Feb 7, 2010

Review of the Nissan Leaf Electric Car(EV)

Nissan has been very vigilant in it's efforts to bring commercial electric cars to the road soon.
Guess with the recent Toyota problems there could possibly be caution by American buyers of the promises of another Japanese car maker but we are overjoyed to see genuine competition for the gas powered car rolling out soon.

Here's a review from the automotive editor of the Orlando Sentinel, Steven Cole Smith on 2-5-10:

The 2011 Nissan Leaf is quietly coming to market by the end of this year – "quiet" in terms of how little noise Nissan has made about the vehicle and because this is an electric car, and the only sound as it approaches comes from the tires.

Nissan is taking the Leaf on a 24-city tour – Orlando was the 21st stop this week – to inform local governments that the electric era is almost here, and that it might be time to think about installing electric charging stations at some central parking lots. The Leaf will arrive by the end of the year, and should be in every Nissan showroom by March or April 2011.

Not counting the $101,500 two-seat Tesla sports car, the Leaf will be the first modern electric car available at mainstream prices.

How much? Between $30,000 and $35,000, which seems like a lot for a car not much larger than the Nissan Versa hatchback, which starts at $13,870. But, Nissan says, factor in tax incentives of at least $7,500, and that you'll never need to use a drop of gas, and it should help make ownership costs average 3 cents per mile, instead of 11 cents for a conventional car.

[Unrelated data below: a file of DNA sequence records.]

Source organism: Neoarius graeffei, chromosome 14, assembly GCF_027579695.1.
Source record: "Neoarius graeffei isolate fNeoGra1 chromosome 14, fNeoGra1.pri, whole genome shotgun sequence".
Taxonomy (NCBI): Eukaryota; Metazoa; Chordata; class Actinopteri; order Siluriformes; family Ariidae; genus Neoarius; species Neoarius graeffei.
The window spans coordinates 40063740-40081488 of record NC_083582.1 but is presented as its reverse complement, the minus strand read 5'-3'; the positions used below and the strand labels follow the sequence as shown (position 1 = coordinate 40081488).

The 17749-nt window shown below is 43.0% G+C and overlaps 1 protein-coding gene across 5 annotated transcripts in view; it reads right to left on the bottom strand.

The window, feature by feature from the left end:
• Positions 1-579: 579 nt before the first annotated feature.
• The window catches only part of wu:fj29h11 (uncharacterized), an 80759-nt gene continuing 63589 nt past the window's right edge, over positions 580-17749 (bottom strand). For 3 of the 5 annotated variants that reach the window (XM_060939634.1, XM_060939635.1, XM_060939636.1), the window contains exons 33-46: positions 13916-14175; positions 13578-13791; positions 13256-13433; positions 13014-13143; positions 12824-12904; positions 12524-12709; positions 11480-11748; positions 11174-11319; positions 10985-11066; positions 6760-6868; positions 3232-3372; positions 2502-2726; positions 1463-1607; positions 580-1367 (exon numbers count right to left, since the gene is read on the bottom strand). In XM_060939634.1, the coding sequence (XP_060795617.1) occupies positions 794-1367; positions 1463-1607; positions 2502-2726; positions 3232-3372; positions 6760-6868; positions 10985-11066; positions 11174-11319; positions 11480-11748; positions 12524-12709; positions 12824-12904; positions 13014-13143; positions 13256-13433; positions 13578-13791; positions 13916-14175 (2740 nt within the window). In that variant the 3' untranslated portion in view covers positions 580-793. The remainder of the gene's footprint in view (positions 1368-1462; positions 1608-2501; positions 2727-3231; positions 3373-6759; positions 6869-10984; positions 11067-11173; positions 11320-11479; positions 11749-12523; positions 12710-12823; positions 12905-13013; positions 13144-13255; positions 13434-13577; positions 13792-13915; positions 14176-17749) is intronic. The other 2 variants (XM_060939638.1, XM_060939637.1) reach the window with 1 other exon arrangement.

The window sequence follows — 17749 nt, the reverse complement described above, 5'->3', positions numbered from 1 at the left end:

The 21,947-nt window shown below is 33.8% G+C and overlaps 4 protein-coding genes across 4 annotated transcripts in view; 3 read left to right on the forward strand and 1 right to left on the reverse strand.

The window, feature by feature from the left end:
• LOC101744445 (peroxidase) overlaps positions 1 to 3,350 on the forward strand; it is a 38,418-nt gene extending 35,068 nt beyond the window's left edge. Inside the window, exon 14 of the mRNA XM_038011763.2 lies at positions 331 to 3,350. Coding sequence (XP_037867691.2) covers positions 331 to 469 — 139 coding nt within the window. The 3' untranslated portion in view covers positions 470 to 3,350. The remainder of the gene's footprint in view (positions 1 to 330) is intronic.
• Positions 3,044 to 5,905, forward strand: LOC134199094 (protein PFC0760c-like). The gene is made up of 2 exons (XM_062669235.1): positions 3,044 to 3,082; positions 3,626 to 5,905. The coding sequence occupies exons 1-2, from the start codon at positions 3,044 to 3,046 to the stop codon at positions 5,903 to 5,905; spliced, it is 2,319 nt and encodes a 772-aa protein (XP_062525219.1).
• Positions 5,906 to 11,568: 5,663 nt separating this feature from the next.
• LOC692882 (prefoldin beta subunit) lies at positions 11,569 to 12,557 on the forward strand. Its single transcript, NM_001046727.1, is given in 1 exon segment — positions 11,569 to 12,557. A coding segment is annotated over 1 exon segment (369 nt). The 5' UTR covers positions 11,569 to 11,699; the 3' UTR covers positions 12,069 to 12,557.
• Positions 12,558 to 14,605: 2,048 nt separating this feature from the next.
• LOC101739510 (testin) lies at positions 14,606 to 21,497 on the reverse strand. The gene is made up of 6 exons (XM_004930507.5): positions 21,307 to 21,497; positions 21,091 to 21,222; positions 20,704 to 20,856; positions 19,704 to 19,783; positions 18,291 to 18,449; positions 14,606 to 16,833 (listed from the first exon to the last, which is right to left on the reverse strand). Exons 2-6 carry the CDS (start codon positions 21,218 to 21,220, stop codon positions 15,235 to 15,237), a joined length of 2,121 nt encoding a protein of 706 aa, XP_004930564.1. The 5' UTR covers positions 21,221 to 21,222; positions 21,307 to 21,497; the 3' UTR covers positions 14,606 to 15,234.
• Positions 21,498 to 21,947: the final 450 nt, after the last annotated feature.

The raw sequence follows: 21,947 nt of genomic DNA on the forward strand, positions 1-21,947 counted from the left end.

Unlike existing hybrids such as the Toyota Prius, the Leaf is all-electric. The range should be about 100 miles per charge. With regular charging from a 110-volt outlet, a complete charge should take about 16 hours, and cost less than $3. With a 220-volt charger, recharging takes less than eight hours. And there is a 440-volt charger available to businesses and perhaps government agencies that will recharge the Leaf in about a half-hour.

Nissan displayed a Leaf, which executives said was "about 99 percent accurate," in terms of what the production model will look like. It's bigger and better-looking than the Versa, and will be able to carry five people. Luggage room in the rear is more generous than you'd think.

The company also had a cobbled-together car (mostly a lengthened Versa) with the Leaf's electric powertrain installed for brief test drives. Nissan says the Leaf's initial acceleration is like that of a V-6, and that's true – there's power to chirp the tires at takeoff.

It drives like a regular car, except for no noise, and no shifting transmission. Top speed is supposed to be more than 90 mph. Driving at higher speeds, with heavier loads, will reduce the range, as will the use of the heater or air conditioner. But you will be able to pre-heat or pre-cool the Leaf while it is still plugged into the power grid, using your cell phone to call your car and tell it to warm up or cool down.

Nissan isn't taking formal orders for the Leaf, but you can register as a "hand raiser," with the option to turn that interest into an order once the price is set.

To learn more, log onto NissanUSA.com, and click on the "Leaf" icon.

Price: $32,500 (estimated)

EPA rating: 357 mpg, based on EPA's formula for all-electric cars

As we have written in previous blogs the answer to demand that will be put on local power companies to charge up these EV's is not totally decided. But since the EV's are being brought on line relatively slowly we are hoping a fix is in the works. Even though the power to charge the EV may come from coal and natural gas powering the utility generator, it is still a better answer than being beholden to many non democratic governments around the world that supply us oil and gas for our combustion engine autos currently

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